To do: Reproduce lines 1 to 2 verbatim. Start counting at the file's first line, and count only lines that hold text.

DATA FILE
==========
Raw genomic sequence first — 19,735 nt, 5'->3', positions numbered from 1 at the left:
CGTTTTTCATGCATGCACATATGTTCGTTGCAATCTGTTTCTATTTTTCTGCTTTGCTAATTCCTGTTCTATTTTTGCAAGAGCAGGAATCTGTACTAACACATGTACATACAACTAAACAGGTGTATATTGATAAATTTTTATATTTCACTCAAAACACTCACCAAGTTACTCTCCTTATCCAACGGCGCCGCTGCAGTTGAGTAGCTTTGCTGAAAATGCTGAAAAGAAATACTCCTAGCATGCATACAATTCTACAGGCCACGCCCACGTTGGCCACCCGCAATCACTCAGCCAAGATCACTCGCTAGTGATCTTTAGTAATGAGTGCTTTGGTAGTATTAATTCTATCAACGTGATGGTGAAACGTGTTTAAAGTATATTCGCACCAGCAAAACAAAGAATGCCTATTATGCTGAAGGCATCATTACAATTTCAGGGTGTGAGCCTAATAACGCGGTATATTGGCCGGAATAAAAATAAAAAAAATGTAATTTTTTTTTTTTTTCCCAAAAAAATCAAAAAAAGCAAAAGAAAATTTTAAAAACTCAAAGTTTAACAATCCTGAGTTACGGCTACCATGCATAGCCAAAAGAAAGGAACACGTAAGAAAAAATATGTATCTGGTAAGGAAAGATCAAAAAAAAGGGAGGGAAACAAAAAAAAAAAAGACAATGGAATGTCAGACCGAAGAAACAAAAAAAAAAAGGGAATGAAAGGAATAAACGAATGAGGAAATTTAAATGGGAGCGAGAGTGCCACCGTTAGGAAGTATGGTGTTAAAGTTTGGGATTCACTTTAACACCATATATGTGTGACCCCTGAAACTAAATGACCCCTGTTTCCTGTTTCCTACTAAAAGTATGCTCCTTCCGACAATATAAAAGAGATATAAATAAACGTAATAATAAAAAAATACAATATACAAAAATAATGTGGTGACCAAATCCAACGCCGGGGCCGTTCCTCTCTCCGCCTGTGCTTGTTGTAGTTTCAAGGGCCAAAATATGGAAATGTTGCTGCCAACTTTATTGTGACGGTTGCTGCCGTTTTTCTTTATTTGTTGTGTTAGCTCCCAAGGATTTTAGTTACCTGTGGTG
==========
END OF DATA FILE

Raw genomic sequence first — 19,735 nt, 5'->3', positions numbered from 1 at the left:
CGTTTTTCATGCATGCACATATGTTCGTTGCAATCTGTTTCTATTTTTCTGCTTTGCTAATTCCTGTTCTATTTTTGCAAGAGCAGGAATCTGTACTAACACATGTACATACAACTAAACAGGTGTATATTGATAAATTTTTATATTTCACTCAAAACACTCACCAAGTTACTCTCCTTATCCAACGGCGCCGCTGCAGTTGAGTAGCTTTGCTGAAAATGCTGAAAAGAAATACTCCTAGCATGCATACAATTCTACAGGCCACGCCCACGTTGGCCACCCGCAATCACTCAGCCAAGATCACTCGCTAGTGATCTTTAGTAATGAGTGCTTTGGTAGTATTAATTCTATCAACGTGATGGTGAAACGTGTTTAAAGTATATTCGCACCAGCAAAACAAAGAATGCCTATTATGCTGAAGGCATCATTACAATTTCAGGGTGTGAGCCTAATAACGCGGTATATTGGCCGGAATAAAAATAAAAAAAATGTAATTTTTTTTTTTTTTCCCAAAAAAATCAAAAAAAGCAAAAGAAAATTTTAAAAACTCAAAGTTTAACAATCCTGAGTTACGGCTACCATGCATAGCCAAAAGAAAGGAACACGTAAGAAAAAATATGTATCTGGTAAGGAAAGATCAAAAAAAAGGGAGGGAAACAAAAAAAAAAAAGACAATGGAATGTCAGACCGAAGAAACAAAAAAAAAAAGGGAATGAAAGGAATAAACGAATGAGGAAATTTAAATGGGAGCGAGAGTGCCACCGTTAGGAAGTATGGTGTTAAAGTTTGGGATTCACTTTAACACCATATATGTGTGACCCCTGAAACTAAATGACCCCTGTTTCCTGTTTCCTACTAAAAGTATGCTCCTTCCGACAATATAAAAGAGATATAAATAAACGTAATAATAAAAAAATACAATATACAAAAATAATGTGGTGACCAAATCCAACGCCGGGGCCGTTCCTCTCTCCGCCTGTGCTTGTTGTAGTTTCAAGGGCCAAAATATGGAAATGTTGCTGCCAACTTTATTGTGACGGTTGCTGCCGTTTTTCTTTATTTGTTGTGTTAGCTCCCAAGGATTTTAGTTACCTGTGGTG